Saturday, February 21, 2015

Palatka Bluegrass Festival 2015 - Friday: Review

Friday and the Rodeheaver Boys' Ranch opened clear, bright, and...cold, with temperatures hovering in the high twenties. I don't think this is the coldest it's ever been in Florida, but the chill has been persistent and the wind biting. In the sunshine it's pretty bearable, but anywhere in the shade, one gets chilled very quickly. Nevertheless, a good crowd is here and ready to listen to the music and help support the Ranch.

Penny Creek Band

We saw Penny Creek at YeeHaw Junction and were impressed there. Happily, they were eager to showcase here at Rodeheaver and were scheduled for a piece of the hour set aside between 11:00 and 12:00 when showcase bands are presented. Despite the cold fingers and tuning difficulties attendant to an early start, they again acquitted themselves well, showing their entertaining musical and personal mix. Their music ranges from Bill Monroe through some very fine second generation covers to western swing and beyond. This band should be watched and nurtured.

Susan Garrett Pounds

Isaac Taylor

Chris Paganonni

Bo Frazer

Susan Garrett Pounds

Vendors Row

The VW Boys

The VW Boys offer bluegrass festivals an amusing and musical interlude that can be a welcome relief from band after band. Featuring television promoter and personality Tim White (Song of the Mountains on your local PBS affiliate), "Fat" Albert Blackburn, and Dave Vaught in a program of magic, humor, and song, the show gives what it advertises. The band can offer a welcome change of pace while staying right in the traditional groove.

Tim White

Dave Vaught

"Fat" Albert Blackburn

Golf Cart Corral

Dry Branch Fire Squad

In an interesting bit of scheduling Dry Branch Fire Squad, the venerable old time - bluegrass band featuring Ron Thomason's topical/historical/hysterical humorous commentary on life in America as seen through his own unique lens paired with primitive gospel music, Hazel Dickens anthems decrying inhumanity, and deeply moving hymns to patriotic understanding. Thomason.s wry commentary is popular across political perspectives and age groups, a unique presence in this niche age. The band is filled with quality and the patience needed to stand by enjoying hearing material they've heard frequently. The band, well-loved in venues as diverse as Palatka, Gettysburg, and Hardly Strictly Bluegrass, has a nearly universal appeal.

Ron Thomason

Dan Russell

Tom Boys

Brian Aldridge

Ron Thomason

Bob Jeannin and the Flier Table

Soaking Up the Sun

The Boxcars

With the great Adam Steffey recuperating after shoulder surgery (an occupational hazard), the Boxcars appeared with a most solid fill-in while multi-award winning Ron Stewart functioned as a very capable band emcee as well as carrying the bass vocals, each of which he accomplished with skill and seeming confidence. The Boxcars repertoire features a strong representation of classic covers combined with loads of guitarist/vocalist/songwriter Keith Garrett's mournful and arresting songs. Aaron Ramsey is a standout mandolin player whether he's functioning on the edge of edgy or in the traditional pocket. Gary Hultman, who joined the band at Jenny Brook last summer, is maturing into his role on Dobro. It's hard to remember he's still a student at ETSU. This is a terrific band, especially for connoisseurs of traditional and traditional sounding music.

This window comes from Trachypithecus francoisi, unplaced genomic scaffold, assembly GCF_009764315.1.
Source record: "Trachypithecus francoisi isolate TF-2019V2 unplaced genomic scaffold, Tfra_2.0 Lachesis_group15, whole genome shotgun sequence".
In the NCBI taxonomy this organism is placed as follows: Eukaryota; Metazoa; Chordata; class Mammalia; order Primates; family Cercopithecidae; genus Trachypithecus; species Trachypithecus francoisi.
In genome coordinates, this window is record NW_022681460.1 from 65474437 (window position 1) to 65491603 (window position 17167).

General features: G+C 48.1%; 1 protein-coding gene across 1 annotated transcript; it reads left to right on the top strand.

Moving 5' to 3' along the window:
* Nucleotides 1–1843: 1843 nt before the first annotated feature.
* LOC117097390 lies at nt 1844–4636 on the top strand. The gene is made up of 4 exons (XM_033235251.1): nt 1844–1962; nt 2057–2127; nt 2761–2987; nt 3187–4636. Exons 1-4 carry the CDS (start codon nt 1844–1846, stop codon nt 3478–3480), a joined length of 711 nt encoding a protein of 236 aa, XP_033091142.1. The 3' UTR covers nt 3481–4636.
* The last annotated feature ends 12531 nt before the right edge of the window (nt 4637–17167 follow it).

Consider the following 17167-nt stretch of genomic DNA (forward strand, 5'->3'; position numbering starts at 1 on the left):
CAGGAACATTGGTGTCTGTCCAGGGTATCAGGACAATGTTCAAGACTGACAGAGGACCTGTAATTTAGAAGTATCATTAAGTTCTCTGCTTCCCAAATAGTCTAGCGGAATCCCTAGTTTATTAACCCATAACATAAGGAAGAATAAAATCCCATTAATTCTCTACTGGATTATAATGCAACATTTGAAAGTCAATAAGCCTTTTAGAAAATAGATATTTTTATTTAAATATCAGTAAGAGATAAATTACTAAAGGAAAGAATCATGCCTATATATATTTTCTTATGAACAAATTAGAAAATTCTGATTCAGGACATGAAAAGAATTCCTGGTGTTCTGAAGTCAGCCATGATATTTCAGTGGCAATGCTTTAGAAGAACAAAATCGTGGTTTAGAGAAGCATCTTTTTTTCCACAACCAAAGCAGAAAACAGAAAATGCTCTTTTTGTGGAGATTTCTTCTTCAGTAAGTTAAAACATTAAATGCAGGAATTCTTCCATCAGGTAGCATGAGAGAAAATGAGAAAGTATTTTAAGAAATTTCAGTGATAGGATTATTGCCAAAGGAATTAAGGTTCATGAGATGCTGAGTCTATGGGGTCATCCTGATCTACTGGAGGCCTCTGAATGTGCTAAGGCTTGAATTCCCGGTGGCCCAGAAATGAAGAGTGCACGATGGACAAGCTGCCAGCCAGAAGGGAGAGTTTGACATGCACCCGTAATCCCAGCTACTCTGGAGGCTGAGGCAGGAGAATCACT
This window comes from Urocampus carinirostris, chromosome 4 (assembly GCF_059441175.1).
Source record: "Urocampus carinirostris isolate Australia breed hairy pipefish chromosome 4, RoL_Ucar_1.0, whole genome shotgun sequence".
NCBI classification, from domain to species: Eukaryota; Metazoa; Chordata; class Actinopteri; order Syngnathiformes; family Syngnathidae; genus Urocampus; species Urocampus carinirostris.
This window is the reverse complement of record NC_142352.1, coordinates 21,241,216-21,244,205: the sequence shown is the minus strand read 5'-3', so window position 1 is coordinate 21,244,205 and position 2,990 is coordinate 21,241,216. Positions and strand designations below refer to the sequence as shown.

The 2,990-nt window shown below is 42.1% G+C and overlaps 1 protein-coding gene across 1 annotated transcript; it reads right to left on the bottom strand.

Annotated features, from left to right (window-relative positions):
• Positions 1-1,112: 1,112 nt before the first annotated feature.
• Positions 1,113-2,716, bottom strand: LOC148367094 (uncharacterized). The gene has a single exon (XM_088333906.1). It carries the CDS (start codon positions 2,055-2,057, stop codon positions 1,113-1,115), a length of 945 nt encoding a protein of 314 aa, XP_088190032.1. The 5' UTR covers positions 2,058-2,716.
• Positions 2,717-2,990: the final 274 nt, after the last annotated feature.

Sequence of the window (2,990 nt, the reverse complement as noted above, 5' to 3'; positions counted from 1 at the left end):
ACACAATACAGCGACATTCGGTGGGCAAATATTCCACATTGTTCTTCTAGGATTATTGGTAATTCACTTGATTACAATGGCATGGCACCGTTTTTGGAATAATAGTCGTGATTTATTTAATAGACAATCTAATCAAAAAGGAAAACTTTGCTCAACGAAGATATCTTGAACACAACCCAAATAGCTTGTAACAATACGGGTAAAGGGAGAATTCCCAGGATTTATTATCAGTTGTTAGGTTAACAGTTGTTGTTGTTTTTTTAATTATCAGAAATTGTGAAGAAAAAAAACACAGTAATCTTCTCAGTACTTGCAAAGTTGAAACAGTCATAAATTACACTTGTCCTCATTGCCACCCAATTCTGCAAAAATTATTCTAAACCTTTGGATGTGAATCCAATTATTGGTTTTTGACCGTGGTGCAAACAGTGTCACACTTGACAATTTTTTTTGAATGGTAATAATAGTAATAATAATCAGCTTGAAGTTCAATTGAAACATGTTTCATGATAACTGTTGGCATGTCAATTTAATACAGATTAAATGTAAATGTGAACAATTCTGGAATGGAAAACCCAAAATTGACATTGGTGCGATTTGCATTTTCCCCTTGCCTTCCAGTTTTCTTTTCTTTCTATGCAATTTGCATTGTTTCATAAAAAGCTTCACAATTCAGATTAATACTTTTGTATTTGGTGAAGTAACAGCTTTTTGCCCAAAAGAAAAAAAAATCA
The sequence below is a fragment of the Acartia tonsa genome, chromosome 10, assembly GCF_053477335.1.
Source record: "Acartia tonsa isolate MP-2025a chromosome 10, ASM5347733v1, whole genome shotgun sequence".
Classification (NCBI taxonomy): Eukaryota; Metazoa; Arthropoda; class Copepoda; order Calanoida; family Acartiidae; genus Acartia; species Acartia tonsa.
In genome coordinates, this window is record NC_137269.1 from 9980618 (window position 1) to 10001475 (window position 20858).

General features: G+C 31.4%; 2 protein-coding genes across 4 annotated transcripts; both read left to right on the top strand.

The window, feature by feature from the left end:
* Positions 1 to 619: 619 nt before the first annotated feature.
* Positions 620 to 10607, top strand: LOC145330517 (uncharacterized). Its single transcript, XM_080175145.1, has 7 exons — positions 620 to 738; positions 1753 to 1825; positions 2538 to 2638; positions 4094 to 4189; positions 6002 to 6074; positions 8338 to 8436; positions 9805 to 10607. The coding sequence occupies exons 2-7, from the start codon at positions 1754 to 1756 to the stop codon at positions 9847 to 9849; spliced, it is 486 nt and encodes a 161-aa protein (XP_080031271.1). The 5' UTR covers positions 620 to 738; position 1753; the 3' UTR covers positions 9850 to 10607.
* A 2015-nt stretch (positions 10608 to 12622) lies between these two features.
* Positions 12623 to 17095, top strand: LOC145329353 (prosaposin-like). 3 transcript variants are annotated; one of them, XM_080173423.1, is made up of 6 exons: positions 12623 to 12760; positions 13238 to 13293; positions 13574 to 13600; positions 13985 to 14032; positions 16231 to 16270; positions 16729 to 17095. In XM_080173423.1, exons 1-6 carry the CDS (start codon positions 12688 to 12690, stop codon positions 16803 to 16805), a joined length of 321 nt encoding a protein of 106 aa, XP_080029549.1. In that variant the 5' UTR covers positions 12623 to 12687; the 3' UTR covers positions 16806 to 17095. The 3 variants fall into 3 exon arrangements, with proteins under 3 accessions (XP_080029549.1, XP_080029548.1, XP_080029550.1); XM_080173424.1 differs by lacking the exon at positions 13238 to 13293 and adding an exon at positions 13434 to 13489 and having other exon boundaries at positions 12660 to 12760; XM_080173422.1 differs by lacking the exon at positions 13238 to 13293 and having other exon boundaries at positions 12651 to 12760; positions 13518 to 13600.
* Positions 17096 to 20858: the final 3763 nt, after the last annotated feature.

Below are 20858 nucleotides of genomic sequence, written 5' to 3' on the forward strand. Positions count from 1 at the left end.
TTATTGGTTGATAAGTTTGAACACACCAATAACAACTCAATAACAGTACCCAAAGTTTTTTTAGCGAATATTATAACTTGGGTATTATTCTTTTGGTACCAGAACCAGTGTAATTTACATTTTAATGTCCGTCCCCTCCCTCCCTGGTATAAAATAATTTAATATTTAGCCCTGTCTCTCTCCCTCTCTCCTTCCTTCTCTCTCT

Ron Stewart

Harold Nixon

Gary Hultman

Aaron Ramsey

Jesse Baker Watching
It's always interesting to watch musicians watching

Sherry Boyd and the Audience

In the Audience

The Jimmy Fortune Trio

It would truly be a cheap shot to stereotype former Statler Brothers lead singer Jimmy Fortune's tour as a "and then I wrote" collection of nostalgia. Of course many of his older songs are present, but he's still writing, full of energy and current musical creativity, and surrounding himself with young attractive musicians pushing him to further heights. Fortune hits the stage with energy, sings with gusto, and reminisces about the past while looking forward. John Mayer, on banjo and guitar, is a future star just rounding into musical maturity. I've been watching him for several years, with each new appearance providing pleasant surprises. Keep an eye on John. Meanwhile, Sydni Perry, fresh off a tour as fiddler and backup singer with Patty Lovelace, sang and played with grace and poise. She too bears watching. Last year I wasn't looking forward to Jimmy Fortune's appearance, this year I was eager to see it, and well rewarded. 

Jimmy Fortune

John Meyer

 Sydni Perry

Jimmy Fortune 


Dailey & Vincent

Dailey & Vincent brought their eight piece, high-concept show band to Palatka for a rousing closing show. As always, the show was fast-paced, focused on a variety of tastes and preferences while continuing their strong strand of patriotic and religious fervor. Filled with talented musicians and accomplished entertainers, they meet the needs of festival and concert goers wherever they go. Despite Jamie Dailey's illness (he was unable to fulfill a commitment to appear in a Doyle Lawson reunion show here last night), the Dailey & Vincent show continued to entertain almost everyone with it's sometimes over-the-top pace and energy. Jimmy Fortune joined the band at the end for a reprise of some of his greatest hits, including one of my favorites, The Class of '57, two years before I graduated from high school. Elvira was playing in the background as I headed for bed.

Jamie Dailey

Darin Vincent

Jeff Parker

Santa Claus Shows Up
Told You It Was Cold!

Jesse Baker

Christian Davis

Bob Mummert

Seth Taylor

B.J. Cherryholmes

The Gospel Quartet

 Jimmy Fortune with Dailey & Vincent

The Moon with Venus and Mars
Photo by Debbie DiFulvio